The House of Guise and the Church, c. 1550-1588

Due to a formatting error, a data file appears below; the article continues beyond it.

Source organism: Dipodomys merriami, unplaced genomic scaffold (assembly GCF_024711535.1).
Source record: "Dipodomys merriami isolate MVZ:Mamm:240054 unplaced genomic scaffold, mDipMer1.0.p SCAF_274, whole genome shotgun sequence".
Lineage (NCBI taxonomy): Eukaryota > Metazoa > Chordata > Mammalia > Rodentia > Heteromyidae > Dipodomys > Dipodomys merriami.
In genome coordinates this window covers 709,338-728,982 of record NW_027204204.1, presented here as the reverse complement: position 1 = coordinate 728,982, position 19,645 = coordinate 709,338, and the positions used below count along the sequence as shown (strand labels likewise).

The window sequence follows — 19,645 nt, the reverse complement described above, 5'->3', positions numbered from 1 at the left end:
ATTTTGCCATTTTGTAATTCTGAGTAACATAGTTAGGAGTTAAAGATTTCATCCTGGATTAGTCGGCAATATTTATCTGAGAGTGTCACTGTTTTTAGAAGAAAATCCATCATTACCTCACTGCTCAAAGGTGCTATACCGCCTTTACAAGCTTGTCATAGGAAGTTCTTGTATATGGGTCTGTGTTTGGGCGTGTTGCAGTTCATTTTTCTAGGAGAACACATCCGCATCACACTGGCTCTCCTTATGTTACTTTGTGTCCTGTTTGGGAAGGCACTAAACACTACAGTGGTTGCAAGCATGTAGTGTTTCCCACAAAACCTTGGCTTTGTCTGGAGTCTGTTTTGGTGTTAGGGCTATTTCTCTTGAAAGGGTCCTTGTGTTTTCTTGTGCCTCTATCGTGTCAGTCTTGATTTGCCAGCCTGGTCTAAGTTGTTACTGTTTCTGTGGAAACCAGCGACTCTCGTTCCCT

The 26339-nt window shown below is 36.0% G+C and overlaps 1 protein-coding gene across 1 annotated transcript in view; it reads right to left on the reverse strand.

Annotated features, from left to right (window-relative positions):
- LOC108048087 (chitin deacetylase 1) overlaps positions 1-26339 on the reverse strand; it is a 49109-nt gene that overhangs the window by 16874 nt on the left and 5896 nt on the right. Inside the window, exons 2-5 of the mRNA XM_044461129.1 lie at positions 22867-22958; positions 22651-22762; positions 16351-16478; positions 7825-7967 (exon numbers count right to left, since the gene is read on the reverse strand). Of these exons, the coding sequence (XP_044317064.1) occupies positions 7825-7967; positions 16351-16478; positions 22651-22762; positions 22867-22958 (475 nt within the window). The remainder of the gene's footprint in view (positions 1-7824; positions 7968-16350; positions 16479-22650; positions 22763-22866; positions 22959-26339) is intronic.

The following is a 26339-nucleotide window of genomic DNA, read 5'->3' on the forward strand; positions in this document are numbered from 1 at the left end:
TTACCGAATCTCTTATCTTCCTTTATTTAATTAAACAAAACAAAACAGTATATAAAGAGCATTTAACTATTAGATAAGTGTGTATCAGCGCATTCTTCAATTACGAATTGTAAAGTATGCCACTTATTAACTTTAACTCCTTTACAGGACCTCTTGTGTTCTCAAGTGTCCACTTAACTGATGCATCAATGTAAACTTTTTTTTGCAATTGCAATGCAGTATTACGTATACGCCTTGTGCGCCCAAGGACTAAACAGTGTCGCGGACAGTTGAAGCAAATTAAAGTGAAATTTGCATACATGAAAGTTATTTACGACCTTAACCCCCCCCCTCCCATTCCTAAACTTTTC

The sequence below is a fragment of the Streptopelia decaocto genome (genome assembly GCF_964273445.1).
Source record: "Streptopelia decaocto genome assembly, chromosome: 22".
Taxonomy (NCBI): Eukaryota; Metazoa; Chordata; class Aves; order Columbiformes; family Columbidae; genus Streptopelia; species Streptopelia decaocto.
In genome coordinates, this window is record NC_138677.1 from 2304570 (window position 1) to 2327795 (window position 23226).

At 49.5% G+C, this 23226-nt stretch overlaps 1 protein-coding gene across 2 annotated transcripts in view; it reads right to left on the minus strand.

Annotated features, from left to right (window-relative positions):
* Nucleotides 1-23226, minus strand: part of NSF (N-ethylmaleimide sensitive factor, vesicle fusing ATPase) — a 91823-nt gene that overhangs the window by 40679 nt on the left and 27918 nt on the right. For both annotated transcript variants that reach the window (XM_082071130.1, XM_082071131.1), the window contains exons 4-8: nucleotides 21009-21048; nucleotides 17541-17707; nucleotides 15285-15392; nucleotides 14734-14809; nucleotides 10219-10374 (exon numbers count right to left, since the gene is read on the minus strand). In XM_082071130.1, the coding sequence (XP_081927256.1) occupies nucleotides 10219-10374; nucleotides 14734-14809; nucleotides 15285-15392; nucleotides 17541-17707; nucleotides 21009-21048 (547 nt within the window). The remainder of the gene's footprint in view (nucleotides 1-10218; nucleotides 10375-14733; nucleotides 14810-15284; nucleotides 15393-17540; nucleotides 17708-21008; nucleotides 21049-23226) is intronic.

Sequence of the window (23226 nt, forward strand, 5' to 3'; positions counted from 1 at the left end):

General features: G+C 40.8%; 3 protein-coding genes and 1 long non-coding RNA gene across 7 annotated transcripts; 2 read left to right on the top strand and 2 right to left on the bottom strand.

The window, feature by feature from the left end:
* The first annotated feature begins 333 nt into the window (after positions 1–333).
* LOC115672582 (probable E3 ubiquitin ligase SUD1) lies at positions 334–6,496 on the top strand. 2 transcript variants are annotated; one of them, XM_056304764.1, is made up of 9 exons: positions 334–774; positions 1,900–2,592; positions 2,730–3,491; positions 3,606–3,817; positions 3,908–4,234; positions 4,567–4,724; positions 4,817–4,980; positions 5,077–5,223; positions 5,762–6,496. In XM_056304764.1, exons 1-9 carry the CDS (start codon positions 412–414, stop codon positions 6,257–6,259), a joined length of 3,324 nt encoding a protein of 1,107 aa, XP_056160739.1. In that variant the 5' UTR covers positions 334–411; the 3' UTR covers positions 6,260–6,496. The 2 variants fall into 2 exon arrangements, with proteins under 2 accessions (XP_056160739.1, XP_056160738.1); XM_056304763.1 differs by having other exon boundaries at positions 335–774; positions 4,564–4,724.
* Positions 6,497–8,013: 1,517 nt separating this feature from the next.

This thesis explores the relationship between a leading French Catholic family and the Church in the second half of the sixteenth century. This is a socio-cultural study rather than an investigation of the French Church during this period, although some insight into the Church is given. The Church is used to provide a focus for an examination of noble experience. The thesis notes that male and female religious were integral members of the family network. The means by which the dynasty maintained an alternative patrimony in the Church is outlined. Consideration is then given to the resources which high ecclesiastical office brought an individual, both tangible - in the form of economic assets - and more theoretical - access to patronage opportunities and influence, which contributed to an individual's power. The economic resources which benefice tenure brought are examined and their management analysed. Patronage is viewed more as an expression of a noble culture of interacting social networks than as a product of a hierarchical power structure. The position of the Lorraine-Guise Cardinals in relation to the French Church is assessed. Their power within the Church was a result of personal qualities rather than institutional structures. The power which came with tenure is discussed, as is any relationship between ecclesiastical and secular power. A final chapter looks at the experience of women religious. Churchmen and women could contribute in certain ways to family interests, but there is no evidence of large-scale despoliation of the Church through ecclesiastical kin.